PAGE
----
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ARTIST OF THE MONTH: William Elliott Whitmore

Jun 3, 2013

ARTIST OF THE MONTH: William Elliott Whitmore

William Elliott Whitmore’s sound takes you back to a simpler time.  His minimalist strumming and gravelly voice create a feeling of nostalgia for an America that no longer exists, except between the imagination of the listener and the sound of his notes.  The experience is what Whitmore refers to as nostalgie de la boue… or a fond yearning for the mud.

Recently, David Dye of NPR’s World Cafe called Whitmore’s last album, Field Songs, one of the most overlooked and underrated albums of 2011.  And rightly so.  Not only do William’s recordings carry a weight that belies his 34 years, but his live performances capture the room and turn the crowd into a frenzy, as evidenced by his last appearance in LA at the Troubadour when opening for Trampled by Turtles (a testament to his punk-rock induction to the music scene).  No small feat for a solo performer with only a guitar and old-time banjo on hand.

And so, for our inaugural Artists of the Month, we give you William Elliott Whitmore, in his own words… 


“I was pretty lucky, growing up in a musical family in Lee County, Iowa.  I actually still live on the same farm I grew up on.  It was a pretty isolated place to grow up… everyone around me was playing an instrument, and I was hearing lots of country and folk.

As soon as I was old enough to put my hands around the neck of an acoustic guitar, I started learning and writing tunes.  By age 19 or 20 I had some friends playing in a punk band that were going on tour and they let me tag along, even though the music I was writing was nothing like theirs.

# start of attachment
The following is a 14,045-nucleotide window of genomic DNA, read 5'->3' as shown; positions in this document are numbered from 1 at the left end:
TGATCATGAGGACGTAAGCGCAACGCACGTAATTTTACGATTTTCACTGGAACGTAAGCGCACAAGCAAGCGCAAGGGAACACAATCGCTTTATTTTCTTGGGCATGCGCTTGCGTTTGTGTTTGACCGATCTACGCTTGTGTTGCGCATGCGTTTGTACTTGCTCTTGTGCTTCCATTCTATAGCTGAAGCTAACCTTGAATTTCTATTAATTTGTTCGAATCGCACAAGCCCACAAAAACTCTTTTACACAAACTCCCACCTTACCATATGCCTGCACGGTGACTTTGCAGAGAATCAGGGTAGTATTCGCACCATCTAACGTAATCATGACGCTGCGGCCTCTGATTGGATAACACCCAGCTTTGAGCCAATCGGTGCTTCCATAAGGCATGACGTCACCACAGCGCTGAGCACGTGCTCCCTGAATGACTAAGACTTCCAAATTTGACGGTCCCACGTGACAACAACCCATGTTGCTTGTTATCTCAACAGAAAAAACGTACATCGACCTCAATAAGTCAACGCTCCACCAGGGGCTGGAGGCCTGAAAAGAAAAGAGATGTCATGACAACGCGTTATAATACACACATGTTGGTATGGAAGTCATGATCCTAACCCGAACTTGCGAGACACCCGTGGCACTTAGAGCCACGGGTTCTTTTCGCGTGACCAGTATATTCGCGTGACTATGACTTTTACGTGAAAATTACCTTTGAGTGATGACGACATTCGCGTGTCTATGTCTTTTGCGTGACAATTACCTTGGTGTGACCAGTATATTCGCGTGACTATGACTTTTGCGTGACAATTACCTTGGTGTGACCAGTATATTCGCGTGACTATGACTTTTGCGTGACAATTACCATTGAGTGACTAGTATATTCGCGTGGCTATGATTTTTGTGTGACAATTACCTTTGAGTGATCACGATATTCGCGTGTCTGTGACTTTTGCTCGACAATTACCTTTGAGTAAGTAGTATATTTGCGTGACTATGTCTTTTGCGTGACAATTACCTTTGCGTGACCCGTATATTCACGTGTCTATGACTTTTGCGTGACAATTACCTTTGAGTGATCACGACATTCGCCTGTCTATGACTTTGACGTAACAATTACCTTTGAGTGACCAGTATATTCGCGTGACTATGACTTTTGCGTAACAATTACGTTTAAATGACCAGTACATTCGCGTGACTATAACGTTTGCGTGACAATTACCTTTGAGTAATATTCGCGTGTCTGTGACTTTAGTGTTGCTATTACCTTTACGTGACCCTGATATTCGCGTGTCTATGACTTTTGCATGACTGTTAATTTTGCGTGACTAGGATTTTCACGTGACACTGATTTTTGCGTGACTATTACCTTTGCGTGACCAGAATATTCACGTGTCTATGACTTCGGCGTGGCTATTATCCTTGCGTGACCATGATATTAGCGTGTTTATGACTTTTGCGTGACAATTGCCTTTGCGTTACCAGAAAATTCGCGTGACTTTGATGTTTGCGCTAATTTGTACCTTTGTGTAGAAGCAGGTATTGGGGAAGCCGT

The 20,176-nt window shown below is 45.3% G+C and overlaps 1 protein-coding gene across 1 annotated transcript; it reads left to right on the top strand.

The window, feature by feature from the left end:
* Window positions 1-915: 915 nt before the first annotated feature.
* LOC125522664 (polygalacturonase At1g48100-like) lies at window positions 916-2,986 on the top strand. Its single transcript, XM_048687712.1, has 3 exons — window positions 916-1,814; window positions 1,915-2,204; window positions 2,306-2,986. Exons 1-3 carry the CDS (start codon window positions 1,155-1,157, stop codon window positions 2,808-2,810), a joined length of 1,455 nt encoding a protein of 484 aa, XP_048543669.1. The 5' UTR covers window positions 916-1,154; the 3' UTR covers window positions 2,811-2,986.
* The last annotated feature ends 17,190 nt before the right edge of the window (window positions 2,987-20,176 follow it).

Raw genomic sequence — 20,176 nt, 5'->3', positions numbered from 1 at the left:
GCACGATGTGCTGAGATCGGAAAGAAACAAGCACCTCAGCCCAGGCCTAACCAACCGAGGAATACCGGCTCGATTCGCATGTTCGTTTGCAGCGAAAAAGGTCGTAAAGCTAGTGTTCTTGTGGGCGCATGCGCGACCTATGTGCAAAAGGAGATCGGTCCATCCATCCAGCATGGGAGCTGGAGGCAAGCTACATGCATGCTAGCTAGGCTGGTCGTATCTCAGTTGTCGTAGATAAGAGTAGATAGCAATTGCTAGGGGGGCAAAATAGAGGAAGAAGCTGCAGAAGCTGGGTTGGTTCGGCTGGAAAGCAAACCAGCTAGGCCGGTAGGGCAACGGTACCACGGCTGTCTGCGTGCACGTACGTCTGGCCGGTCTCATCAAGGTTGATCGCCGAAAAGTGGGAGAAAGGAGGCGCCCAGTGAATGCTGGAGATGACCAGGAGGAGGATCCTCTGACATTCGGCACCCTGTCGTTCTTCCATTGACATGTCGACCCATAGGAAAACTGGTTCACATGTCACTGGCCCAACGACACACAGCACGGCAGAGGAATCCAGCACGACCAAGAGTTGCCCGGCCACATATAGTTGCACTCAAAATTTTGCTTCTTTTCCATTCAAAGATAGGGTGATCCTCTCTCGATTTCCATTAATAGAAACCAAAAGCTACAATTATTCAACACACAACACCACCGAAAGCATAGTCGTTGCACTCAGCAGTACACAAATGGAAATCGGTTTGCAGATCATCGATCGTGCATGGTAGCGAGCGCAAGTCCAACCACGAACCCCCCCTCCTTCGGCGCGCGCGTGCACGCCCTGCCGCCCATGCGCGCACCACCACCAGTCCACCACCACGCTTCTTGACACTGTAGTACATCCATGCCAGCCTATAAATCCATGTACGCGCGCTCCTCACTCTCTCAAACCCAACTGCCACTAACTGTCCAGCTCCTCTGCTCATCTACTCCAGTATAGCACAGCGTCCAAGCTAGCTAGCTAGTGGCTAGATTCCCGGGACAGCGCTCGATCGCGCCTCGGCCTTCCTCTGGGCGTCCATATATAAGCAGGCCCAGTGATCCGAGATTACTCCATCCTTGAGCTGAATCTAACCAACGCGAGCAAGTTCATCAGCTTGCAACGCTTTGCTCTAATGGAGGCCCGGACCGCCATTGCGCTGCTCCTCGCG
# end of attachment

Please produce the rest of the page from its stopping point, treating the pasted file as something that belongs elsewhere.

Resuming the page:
I really came in to the music scene through the back door, via the punk and indie scene.  I was just out there, playing my bluegrass and folk in front of a bunch of kids in Misfits t-shirts.”


“I like to think of what I play as bluegrass rustic soul music…

I mean, the biggest influences on my sound are Ray Charles, Bill Monroe, Doc Watson — that dude is a huge inspiration.  I can’t even imagine what it would be to pick like that.  Of course, Ralph Stanley.  He really taught me about singing what you know — I actually just read his autobiography, which is pretty amazing.

Always have liked people like Mike Watt of The Minutemen, who always wrote about San Pedro.  You listen to his songs and they make you feel like you’re IN San Pedro, like you know that place.  And now I’ve been to California plenty of times — and specifically San Pedro — and Mike captured it perfectly.  That’s what I aim to do with my own music: try to capture life in Iowa, because it’s what I know best.

Also, I gotta give a shoutout to Bad Religion.  They have been such a big influence on my songwriting.  I mean, you wouldn’t think it [based on the genre], but really what I do is just take all the stuff that I love and put my own spin on it.  It’s bluegrass style music with soul style vocals.  It’s nothing new.  Just gotta make it your own.”


“Well I’m just always writing and working on new material.  Just got off tour so I’m taking a little time, then it’s back on the road.  There’s not a lot of stuff in Lee County, Iowa that most people can relate to, but I’m just writing about what I know.  But I think people connect with it because of what the French call nostalgie de la boue… a fond yearning for the mud.

As for my next record, I think it’s good to have a perimeter on what you create.  Constraints can be more freeing than absolute freedom.  But we’ll see.”


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ARTIST OF THE MONTH: William Elliott Whitmore
ARTIST OF THE MONTH: William Elliott Whitmore